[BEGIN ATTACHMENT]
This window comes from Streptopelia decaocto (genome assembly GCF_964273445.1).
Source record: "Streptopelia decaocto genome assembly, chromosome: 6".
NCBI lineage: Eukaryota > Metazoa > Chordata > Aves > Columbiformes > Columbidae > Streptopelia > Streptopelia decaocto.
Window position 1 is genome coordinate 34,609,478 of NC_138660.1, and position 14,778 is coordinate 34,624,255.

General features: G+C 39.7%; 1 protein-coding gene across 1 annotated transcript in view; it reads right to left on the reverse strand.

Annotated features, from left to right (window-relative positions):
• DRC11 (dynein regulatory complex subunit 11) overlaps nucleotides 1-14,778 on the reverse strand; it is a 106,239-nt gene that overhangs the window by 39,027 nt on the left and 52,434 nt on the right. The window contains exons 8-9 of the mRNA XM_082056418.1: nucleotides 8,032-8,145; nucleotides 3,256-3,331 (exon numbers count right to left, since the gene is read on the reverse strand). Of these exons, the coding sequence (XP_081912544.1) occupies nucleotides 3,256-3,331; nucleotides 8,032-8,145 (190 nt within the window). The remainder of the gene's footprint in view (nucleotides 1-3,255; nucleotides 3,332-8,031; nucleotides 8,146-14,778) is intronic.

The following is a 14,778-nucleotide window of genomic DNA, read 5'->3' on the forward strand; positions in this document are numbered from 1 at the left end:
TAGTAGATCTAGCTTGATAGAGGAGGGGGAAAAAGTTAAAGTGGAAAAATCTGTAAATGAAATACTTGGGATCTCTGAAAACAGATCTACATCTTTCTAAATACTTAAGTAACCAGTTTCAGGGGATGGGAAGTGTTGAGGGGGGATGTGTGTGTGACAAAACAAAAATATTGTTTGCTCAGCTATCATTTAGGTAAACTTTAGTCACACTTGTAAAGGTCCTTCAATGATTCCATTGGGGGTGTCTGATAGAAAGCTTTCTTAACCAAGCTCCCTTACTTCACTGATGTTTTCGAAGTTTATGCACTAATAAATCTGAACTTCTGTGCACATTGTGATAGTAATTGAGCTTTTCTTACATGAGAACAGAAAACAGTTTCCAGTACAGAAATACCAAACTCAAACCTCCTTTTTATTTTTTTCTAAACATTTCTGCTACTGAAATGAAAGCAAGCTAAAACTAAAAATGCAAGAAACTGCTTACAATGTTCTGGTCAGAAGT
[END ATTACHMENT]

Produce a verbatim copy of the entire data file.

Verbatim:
This window comes from Streptopelia decaocto (genome assembly GCF_964273445.1).
Source record: "Streptopelia decaocto genome assembly, chromosome: 6".
NCBI lineage: Eukaryota > Metazoa > Chordata > Aves > Columbiformes > Columbidae > Streptopelia > Streptopelia decaocto.
Window position 1 is genome coordinate 34,609,478 of NC_138660.1, and position 14,778 is coordinate 34,624,255.

General features: G+C 39.7%; 1 protein-coding gene across 1 annotated transcript in view; it reads right to left on the reverse strand.

Annotated features, from left to right (window-relative positions):
• DRC11 (dynein regulatory complex subunit 11) overlaps nucleotides 1-14,778 on the reverse strand; it is a 106,239-nt gene that overhangs the window by 39,027 nt on the left and 52,434 nt on the right. The window contains exons 8-9 of the mRNA XM_082056418.1: nucleotides 8,032-8,145; nucleotides 3,256-3,331 (exon numbers count right to left, since the gene is read on the reverse strand). Of these exons, the coding sequence (XP_081912544.1) occupies nucleotides 3,256-3,331; nucleotides 8,032-8,145 (190 nt within the window). The remainder of the gene's footprint in view (nucleotides 1-3,255; nucleotides 3,332-8,031; nucleotides 8,146-14,778) is intronic.

The following is a 14,778-nucleotide window of genomic DNA, read 5'->3' on the forward strand; positions in this document are numbered from 1 at the left end:
TAGTAGATCTAGCTTGATAGAGGAGGGGGAAAAAGTTAAAGTGGAAAAATCTGTAAATGAAATACTTGGGATCTCTGAAAACAGATCTACATCTTTCTAAATACTTAAGTAACCAGTTTCAGGGGATGGGAAGTGTTGAGGGGGGATGTGTGTGTGACAAAACAAAAATATTGTTTGCTCAGCTATCATTTAGGTAAACTTTAGTCACACTTGTAAAGGTCCTTCAATGATTCCATTGGGGGTGTCTGATAGAAAGCTTTCTTAACCAAGCTCCCTTACTTCACTGATGTTTTCGAAGTTTATGCACTAATAAATCTGAACTTCTGTGCACATTGTGATAGTAATTGAGCTTTTCTTACATGAGAACAGAAAACAGTTTCCAGTACAGAAATACCAAACTCAAACCTCCTTTTTATTTTTTTCTAAACATTTCTGCTACTGAAATGAAAGCAAGCTAAAACTAAAAATGCAAGAAACTGCTTACAATGTTCTGGTCAGAAGT